This is economic madness when the UK faces its worst-ever peacetime fiscal crisis. Given the history of big government projects, the final cost could end up being closer to £40 billion or perhaps even more. One should also factor in the “deadweight” losses produced by the higher taxation needed to fund such a scheme, as well as the cost of the operating subsidies once the line opens. And all this expenditure would be focused on about one per cent of the UK’s passenger traffic, making the proposed scheme extremely poor value for money.
If high-speed rail makes no sense in Britain, then the economic case is even weaker in the United States. American cities tend to have low population densities and in most cases there are very long distances between them, making rail a highly unsuitable mode of passenger transport. Accordingly, Amtrak, which operates inter-city services, has required substantial ongoing government aid since its formation in 1971.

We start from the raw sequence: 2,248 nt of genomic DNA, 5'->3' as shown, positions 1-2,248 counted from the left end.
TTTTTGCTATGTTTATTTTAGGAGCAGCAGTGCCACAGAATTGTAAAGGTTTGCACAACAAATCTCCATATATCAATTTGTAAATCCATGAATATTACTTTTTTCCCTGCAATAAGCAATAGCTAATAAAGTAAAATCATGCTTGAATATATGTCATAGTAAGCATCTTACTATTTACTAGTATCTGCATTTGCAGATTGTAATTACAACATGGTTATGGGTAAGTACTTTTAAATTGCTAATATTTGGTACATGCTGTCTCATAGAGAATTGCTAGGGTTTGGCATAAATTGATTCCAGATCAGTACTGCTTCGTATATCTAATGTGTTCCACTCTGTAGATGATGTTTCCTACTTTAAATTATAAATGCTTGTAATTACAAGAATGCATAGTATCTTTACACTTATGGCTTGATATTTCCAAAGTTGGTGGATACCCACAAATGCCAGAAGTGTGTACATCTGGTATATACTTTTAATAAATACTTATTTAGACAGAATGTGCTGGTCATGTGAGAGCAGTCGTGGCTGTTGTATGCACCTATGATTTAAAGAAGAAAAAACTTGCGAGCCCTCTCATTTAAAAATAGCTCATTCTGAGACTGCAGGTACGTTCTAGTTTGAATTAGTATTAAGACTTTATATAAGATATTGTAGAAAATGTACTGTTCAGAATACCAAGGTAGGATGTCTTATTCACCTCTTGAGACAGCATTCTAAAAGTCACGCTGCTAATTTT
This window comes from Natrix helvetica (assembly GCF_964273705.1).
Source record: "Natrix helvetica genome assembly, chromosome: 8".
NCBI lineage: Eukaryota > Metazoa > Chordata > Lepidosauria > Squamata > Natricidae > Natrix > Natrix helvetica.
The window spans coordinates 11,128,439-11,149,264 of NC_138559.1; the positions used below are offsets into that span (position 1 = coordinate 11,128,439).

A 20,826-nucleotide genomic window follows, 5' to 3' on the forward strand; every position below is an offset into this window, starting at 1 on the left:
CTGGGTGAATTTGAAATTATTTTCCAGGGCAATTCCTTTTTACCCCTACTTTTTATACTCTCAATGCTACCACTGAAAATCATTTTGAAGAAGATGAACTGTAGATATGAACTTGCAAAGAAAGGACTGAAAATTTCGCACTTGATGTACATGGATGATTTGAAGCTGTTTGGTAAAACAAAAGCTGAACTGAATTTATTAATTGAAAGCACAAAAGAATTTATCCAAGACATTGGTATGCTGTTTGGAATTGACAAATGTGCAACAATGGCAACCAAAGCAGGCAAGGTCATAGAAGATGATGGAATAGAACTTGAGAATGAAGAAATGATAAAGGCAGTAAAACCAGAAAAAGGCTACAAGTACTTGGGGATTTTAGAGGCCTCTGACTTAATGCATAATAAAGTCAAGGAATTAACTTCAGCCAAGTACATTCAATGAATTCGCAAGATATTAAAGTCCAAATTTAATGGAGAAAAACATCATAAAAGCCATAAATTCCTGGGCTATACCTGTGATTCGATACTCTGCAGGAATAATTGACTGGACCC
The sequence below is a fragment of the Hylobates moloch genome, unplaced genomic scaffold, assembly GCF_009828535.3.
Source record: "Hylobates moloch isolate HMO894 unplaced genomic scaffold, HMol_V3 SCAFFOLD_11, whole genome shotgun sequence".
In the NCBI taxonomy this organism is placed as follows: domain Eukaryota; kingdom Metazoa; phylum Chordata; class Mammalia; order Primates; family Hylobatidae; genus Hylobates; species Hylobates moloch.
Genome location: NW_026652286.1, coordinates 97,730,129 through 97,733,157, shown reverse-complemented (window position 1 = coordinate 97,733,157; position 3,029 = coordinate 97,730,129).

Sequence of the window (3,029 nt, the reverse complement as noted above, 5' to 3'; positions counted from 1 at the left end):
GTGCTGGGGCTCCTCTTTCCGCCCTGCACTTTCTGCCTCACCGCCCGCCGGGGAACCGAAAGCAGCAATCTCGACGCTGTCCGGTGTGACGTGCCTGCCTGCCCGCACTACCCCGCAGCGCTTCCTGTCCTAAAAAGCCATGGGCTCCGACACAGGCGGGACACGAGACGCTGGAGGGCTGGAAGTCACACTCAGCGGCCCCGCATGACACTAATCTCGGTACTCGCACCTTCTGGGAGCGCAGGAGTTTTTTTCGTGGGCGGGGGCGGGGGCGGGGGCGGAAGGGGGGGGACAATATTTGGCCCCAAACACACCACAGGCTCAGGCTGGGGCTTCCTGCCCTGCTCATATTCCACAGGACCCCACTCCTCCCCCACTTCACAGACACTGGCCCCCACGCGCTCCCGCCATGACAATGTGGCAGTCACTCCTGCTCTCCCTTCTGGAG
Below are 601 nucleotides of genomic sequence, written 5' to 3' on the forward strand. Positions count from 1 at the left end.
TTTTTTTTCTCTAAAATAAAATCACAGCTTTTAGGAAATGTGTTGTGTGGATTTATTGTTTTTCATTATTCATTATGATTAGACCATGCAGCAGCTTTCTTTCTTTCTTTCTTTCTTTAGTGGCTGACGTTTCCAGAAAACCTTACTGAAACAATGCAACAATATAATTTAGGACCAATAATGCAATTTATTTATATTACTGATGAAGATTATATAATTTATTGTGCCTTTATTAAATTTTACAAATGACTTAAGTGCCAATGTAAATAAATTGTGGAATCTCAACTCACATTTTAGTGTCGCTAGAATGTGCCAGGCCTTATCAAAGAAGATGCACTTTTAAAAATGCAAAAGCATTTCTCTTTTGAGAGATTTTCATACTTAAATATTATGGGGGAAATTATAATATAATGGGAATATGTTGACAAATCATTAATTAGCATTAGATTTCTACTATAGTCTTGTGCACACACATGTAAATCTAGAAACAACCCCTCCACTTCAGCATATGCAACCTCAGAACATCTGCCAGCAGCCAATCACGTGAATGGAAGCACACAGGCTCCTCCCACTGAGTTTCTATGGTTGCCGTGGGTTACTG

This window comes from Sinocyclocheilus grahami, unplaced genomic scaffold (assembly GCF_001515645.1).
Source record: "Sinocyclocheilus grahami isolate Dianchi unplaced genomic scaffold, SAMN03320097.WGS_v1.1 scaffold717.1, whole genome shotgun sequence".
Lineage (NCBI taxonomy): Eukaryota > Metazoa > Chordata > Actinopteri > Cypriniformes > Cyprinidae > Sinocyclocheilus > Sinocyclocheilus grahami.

The fact that high-speed rail in America is not economically viable is implicitly recognised by its inclusion in President Obama’s mammoth Recovery and Reinvestment Act. The costs of construction and operation clearly cannot be covered by passenger fares. Instead, general taxpayers must bear the burden, starting with an $8 billion government down payment.
Accordingly, it seems highly likely that Obama’s support for high-speed rail is based on “pork-barrel” politics and rent-seeking behaviour rather than any genuine economic rationale. Concentrated interests such as local politicians and transport bureaucrats may gain a great deal from high-status grand-projets - at the very least they visibly demonstrate to voters success at obtaining resources from the Federal Government. The victims of government largesse, taxpayers, as a dispersed and fragmented interest group, find it almost impossible to organise in opposition.